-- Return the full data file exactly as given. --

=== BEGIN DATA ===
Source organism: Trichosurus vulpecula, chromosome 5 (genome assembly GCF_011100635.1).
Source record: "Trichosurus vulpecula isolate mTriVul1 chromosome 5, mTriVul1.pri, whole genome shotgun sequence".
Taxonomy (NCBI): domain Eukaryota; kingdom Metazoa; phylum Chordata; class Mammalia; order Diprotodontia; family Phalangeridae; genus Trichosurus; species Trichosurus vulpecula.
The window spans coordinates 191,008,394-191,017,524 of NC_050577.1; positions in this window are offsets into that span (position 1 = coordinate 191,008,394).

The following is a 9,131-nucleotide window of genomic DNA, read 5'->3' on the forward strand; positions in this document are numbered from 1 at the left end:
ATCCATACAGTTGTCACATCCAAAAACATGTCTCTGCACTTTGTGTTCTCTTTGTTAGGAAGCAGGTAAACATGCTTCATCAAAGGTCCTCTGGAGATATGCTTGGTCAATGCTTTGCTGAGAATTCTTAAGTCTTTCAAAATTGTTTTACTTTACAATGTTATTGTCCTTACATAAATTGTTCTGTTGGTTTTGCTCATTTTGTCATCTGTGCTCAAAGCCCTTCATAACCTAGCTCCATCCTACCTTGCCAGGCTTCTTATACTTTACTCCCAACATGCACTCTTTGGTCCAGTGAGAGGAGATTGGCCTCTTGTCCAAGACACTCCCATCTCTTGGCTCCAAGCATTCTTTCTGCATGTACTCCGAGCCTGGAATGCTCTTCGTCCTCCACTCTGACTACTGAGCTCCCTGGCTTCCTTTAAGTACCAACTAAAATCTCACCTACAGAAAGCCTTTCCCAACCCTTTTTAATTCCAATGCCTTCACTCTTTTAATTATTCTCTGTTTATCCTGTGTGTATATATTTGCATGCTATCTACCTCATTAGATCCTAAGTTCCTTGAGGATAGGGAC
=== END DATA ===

Source organism: Trichosurus vulpecula, chromosome 5 (genome assembly GCF_011100635.1).
Source record: "Trichosurus vulpecula isolate mTriVul1 chromosome 5, mTriVul1.pri, whole genome shotgun sequence".
Taxonomy (NCBI): domain Eukaryota; kingdom Metazoa; phylum Chordata; class Mammalia; order Diprotodontia; family Phalangeridae; genus Trichosurus; species Trichosurus vulpecula.
The window spans coordinates 191,008,394-191,017,524 of NC_050577.1; positions in this window are offsets into that span (position 1 = coordinate 191,008,394).

The following is a 9,131-nucleotide window of genomic DNA, read 5'->3' on the forward strand; positions in this document are numbered from 1 at the left end:
ATCCATACAGTTGTCACATCCAAAAACATGTCTCTGCACTTTGTGTTCTCTTTGTTAGGAAGCAGGTAAACATGCTTCATCAAAGGTCCTCTGGAGATATGCTTGGTCAATGCTTTGCTGAGAATTCTTAAGTCTTTCAAAATTGTTTTACTTTACAATGTTATTGTCCTTACATAAATTGTTCTGTTGGTTTTGCTCATTTTGTCATCTGTGCTCAAAGCCCTTCATAACCTAGCTCCATCCTACCTTGCCAGGCTTCTTATACTTTACTCCCAACATGCACTCTTTGGTCCAGTGAGAGGAGATTGGCCTCTTGTCCAAGACACTCCCATCTCTTGGCTCCAAGCATTCTTTCTGCATGTACTCCGAGCCTGGAATGCTCTTCGTCCTCCACTCTGACTACTGAGCTCCCTGGCTTCCTTTAAGTACCAACTAAAATCTCACCTACAGAAAGCCTTTCCCAACCCTTTTTAATTCCAATGCCTTCACTCTTTTAATTATTCTCTGTTTATCCTGTGTGTATATATTTGCATGCTATCTACCTCATTAGATCCTAAGTTCCTTGAGGATAGGGAC